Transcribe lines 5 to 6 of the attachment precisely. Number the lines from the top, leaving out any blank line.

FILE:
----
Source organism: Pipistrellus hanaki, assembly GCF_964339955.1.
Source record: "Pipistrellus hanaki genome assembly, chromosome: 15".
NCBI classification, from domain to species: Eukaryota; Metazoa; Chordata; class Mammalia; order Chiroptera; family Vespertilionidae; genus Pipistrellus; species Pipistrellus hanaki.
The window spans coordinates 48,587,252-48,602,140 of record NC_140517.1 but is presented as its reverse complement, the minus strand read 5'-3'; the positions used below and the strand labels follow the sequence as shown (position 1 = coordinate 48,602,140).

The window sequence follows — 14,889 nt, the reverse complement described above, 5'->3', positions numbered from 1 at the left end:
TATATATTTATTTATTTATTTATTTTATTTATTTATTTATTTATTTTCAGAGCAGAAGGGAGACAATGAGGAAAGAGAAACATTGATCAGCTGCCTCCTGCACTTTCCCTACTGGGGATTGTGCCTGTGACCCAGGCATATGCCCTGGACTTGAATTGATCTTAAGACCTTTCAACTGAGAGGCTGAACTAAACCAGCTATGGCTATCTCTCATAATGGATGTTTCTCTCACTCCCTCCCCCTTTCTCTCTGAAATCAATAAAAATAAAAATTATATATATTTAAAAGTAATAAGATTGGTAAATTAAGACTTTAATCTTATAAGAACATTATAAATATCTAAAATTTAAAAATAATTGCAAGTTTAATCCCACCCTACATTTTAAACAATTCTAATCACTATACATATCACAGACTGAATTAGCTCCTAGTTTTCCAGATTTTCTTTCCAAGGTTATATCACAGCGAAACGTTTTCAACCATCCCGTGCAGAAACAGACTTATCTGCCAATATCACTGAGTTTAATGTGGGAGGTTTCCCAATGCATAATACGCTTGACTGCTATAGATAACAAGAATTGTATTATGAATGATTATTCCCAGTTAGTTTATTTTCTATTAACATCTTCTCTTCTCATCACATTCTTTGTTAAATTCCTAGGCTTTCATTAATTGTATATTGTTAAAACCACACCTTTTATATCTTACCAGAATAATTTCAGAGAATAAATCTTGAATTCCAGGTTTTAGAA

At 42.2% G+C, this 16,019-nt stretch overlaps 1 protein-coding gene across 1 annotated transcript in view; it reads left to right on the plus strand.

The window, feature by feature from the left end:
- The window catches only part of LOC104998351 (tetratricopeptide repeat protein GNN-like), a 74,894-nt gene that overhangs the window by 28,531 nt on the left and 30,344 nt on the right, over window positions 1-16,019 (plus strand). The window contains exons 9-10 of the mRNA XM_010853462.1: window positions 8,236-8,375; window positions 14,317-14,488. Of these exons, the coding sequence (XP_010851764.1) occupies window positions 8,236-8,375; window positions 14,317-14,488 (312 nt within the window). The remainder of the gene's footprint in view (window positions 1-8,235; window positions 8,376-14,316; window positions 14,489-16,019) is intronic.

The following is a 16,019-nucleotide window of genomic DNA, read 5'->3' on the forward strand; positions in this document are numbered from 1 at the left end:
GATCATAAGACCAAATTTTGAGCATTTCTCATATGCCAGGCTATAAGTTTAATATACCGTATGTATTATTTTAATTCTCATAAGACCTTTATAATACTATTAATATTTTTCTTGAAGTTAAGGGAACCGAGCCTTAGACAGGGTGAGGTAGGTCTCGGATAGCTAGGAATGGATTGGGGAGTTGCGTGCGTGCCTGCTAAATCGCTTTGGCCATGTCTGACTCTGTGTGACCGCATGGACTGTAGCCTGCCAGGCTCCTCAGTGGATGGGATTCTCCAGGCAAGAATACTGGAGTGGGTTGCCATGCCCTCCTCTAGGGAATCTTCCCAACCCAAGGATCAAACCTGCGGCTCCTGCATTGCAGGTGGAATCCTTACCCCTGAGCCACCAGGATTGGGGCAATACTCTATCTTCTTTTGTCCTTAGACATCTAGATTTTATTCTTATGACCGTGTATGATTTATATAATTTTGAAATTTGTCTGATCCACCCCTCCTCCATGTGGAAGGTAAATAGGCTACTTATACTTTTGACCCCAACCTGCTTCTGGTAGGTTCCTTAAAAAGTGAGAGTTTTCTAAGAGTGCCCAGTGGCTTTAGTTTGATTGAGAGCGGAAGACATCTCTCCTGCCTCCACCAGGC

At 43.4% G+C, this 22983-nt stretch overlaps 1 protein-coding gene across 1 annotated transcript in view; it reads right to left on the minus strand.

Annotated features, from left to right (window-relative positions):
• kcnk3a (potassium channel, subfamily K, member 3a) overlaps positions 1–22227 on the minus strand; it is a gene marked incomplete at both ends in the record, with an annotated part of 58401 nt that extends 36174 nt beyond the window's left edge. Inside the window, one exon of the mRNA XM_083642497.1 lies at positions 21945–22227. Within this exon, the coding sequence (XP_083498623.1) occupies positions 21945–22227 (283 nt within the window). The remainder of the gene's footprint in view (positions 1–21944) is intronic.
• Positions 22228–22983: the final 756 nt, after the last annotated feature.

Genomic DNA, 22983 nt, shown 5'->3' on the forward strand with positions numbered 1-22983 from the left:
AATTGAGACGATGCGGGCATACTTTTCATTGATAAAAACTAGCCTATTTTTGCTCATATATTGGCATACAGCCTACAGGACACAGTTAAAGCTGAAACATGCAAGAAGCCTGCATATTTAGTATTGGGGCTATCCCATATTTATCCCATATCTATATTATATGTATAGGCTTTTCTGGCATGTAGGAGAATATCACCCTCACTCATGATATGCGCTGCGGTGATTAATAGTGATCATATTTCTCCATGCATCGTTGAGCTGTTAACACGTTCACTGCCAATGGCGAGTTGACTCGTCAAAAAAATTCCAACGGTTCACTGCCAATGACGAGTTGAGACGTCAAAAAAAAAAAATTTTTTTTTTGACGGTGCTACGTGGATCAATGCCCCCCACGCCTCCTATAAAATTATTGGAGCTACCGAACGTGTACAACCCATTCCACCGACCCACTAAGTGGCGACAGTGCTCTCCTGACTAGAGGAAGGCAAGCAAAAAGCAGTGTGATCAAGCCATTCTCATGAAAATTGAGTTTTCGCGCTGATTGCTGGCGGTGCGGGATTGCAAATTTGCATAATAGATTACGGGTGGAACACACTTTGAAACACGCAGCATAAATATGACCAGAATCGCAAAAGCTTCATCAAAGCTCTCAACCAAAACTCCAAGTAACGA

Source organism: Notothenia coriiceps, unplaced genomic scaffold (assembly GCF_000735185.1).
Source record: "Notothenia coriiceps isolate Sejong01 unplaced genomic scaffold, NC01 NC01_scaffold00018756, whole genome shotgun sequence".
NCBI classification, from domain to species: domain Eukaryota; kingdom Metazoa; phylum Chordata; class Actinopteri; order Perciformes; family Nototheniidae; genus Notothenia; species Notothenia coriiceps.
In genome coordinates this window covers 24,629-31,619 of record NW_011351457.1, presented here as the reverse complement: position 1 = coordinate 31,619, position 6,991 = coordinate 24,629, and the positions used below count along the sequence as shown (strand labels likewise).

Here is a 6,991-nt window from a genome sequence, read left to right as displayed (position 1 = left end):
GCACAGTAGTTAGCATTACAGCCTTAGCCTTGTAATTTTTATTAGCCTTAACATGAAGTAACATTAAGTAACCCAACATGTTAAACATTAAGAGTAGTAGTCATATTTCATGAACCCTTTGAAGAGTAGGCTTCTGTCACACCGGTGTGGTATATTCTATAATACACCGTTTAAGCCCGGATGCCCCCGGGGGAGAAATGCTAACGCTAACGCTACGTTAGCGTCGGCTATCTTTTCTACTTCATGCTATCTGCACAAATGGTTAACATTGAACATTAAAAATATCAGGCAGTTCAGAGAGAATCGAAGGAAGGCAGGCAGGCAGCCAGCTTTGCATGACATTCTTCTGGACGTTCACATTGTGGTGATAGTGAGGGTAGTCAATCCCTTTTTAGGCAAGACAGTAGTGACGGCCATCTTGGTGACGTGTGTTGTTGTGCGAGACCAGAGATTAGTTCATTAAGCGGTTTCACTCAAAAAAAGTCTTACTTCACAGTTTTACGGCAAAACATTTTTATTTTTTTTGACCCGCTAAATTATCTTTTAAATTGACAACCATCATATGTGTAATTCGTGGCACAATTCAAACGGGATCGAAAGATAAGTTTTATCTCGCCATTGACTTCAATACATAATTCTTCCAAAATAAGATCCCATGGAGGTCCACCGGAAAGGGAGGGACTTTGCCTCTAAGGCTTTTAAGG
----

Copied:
The window sequence follows — 14,889 nt, the reverse complement described above, 5'->3', positions numbered from 1 at the left end:
TATATATTTATTTATTTATTTATTTTATTTATTTATTTATTTATTTTCAGAGCAGAAGGGAGACAATGAGGAAAGAGAAACATTGATCAGCTGCCTCCTGCACTTTCCCTACTGGGGATTGTGCCTGTGACCCAGGCATATGCCCTGGACTTGAATTGATCTTAAGACCTTTCAACTGAGAGGCTGAACTAAACCAGCTATGGCTATCTCTCATAATGGATGTTTCTCTCACTCCCTCCCCCTTTCTCTCTGAAATCAATAAAAATAAAAATTATATATATTTAAAAGTAATAAGATTGGTAAATTAAGACTTTAATCTTATAAGAACATTATAAATATCTAAAATTTAAAAATAATTGCAAGTTTAATCCCACCCTACATTTTAAACAATTCTAATCACTATACATATCACAGACTGAATTAGCTCCTAGTTTTCCAGATTTTCTTTCCAAGGTTATATCACAGCGAAACGTTTTCAACCATCCCGTGCAGAAACAGACTTATCTGCCAATATCACTGAGTTTAATGTGGGAGGTTTCCCAATGCATAATACGCTTGACTGCTATAGATAACAAGAATTGTATTATGAATGATTATTCCCAGTTAGTTTATTTTCTATTAACATCTTCTCTTCTCATCACATTCTTTGTTAAATTCCTAGGCTTTCATTAATTGTATATTGTTAAAACCACACCTTTTATATCTTACCAGAATAATTTCAGAGAATAAATCTTGAATTCCAGGTTTTAGAA